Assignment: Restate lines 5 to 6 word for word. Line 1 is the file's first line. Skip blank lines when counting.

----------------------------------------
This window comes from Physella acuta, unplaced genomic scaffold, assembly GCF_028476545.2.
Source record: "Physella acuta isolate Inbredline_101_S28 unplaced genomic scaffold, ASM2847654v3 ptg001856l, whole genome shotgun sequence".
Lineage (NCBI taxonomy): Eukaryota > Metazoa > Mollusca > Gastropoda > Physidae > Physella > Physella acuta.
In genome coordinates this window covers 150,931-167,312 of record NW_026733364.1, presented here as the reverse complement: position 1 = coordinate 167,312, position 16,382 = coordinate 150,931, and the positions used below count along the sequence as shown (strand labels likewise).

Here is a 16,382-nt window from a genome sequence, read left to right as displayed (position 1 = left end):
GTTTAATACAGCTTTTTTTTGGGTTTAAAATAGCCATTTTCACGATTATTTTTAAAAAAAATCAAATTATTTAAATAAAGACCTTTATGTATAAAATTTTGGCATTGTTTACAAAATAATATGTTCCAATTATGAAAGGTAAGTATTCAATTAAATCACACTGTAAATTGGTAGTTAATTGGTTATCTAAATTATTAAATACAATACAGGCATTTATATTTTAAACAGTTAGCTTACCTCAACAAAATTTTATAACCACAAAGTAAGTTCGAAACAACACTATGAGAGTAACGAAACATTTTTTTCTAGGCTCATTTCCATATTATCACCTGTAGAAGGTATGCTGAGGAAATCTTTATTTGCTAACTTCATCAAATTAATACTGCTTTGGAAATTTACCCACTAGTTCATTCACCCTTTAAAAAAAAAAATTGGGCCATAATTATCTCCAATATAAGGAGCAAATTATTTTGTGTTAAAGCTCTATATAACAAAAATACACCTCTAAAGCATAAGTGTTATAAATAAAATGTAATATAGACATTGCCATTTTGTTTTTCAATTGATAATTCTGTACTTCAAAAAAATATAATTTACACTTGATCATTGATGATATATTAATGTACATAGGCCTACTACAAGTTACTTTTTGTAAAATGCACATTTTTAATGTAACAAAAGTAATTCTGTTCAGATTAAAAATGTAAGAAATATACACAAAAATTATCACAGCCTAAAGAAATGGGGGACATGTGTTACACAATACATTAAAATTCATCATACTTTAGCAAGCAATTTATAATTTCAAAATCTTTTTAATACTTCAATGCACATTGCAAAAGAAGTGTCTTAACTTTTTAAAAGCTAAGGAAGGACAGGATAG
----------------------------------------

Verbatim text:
Here is a 16,382-nt window from a genome sequence, read left to right as displayed (position 1 = left end):
GTTTAATACAGCTTTTTTTTGGGTTTAAAATAGCCATTTTCACGATTATTTTTAAAAAAAATCAAATTATTTAAATAAAGACCTTTATGTATAAAATTTTGGCATTGTTTACAAAATAATATGTTCCAATTATGAAAGGTAAGTATTCAATTAAATCACACTGTAAATTGGTAGTTAATTGGTTATCTAAATTATTAAATACAATACAGGCATTTATATTTTAAACAGTTAGCTTACCTCAACAAAATTTTATAACCACAAAGTAAGTTCGAAACAACACTATGAGAGTAACGAAACATTTTTTTCTAGGCTCATTTCCATATTATCACCTGTAGAAGGTATGCTGAGGAAATCTTTATTTGCTAACTTCATCAAATTAATACTGCTTTGGAAATTTACCCACTAGTTCATTCACCCTTTAAAAAAAAAAATTGGGCCATAATTATCTCCAATATAAGGAGCAAATTATTTTGTGTTAAAGCTCTATATAACAAAAATACACCTCTAAAGCATAAGTGTTATAAATAAAATGTAATATAGACATTGCCATTTTGTTTTTCAATTGATAATTCTGTACTTCAAAAAAATATAATTTACACTTGATCATTGATGATATATTAATGTACATAGGCCTACTACAAGTTACTTTTTGTAAAATGCACATTTTTAATGTAACAAAAGTAATTCTGTTCAGATTAAAAATGTAAGAAATATACACAAAAATTATCACAGCCTAAAGAAATGGGGGACATGTGTTACACAATACATTAAAATTCATCATACTTTAGCAAGCAATTTATAATTTCAAAATCTTTTTAATACTTCAATGCACATTGCAAAAGAAGTGTCTTAACTTTTTAAAAGCTAAGGAAGGACAGGATAG